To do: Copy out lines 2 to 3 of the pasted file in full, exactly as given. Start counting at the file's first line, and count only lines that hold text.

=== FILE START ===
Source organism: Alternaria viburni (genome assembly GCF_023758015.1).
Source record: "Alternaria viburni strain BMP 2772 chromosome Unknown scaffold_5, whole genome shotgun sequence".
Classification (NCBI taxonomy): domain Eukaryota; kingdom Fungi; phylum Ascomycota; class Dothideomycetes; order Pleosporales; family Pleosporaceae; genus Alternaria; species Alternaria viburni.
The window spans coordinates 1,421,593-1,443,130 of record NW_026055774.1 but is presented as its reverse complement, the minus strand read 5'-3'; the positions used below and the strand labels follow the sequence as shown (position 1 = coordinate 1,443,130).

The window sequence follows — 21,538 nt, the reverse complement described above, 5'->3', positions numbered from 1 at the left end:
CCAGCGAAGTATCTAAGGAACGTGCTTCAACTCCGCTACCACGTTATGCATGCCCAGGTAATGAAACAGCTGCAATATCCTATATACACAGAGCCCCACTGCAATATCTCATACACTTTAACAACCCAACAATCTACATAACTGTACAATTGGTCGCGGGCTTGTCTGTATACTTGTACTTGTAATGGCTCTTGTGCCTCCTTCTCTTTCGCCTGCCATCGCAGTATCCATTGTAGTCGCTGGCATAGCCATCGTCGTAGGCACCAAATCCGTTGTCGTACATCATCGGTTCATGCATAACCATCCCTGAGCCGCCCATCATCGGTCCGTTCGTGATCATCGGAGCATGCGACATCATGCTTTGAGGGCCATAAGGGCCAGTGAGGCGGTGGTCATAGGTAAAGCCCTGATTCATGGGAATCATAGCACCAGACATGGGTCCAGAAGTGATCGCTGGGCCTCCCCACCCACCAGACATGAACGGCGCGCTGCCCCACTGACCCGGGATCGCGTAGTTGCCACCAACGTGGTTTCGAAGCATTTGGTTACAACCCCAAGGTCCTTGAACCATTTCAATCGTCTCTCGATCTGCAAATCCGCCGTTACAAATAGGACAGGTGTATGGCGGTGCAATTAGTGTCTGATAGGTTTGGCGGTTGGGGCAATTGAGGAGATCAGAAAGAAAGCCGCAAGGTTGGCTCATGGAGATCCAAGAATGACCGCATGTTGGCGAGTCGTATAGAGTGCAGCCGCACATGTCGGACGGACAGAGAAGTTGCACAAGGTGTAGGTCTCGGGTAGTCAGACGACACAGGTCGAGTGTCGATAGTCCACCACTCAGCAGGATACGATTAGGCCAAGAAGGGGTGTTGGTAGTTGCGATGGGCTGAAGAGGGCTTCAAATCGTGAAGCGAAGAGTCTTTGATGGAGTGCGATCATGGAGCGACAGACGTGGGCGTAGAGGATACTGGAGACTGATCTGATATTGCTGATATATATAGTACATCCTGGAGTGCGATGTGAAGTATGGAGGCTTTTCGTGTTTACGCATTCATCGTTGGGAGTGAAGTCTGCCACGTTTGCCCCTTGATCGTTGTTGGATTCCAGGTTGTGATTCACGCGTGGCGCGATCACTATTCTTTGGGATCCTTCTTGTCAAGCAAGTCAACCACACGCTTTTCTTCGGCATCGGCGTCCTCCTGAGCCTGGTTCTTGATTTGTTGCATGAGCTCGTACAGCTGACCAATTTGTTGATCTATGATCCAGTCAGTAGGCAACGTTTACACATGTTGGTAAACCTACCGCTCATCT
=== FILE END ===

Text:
Source record: "Alternaria viburni strain BMP 2772 chromosome Unknown scaffold_5, whole genome shotgun sequence".
Classification (NCBI taxonomy): domain Eukaryota; kingdom Fungi; phylum Ascomycota; class Dothideomycetes; order Pleosporales; family Pleosporaceae; genus Alternaria; species Alternaria viburni.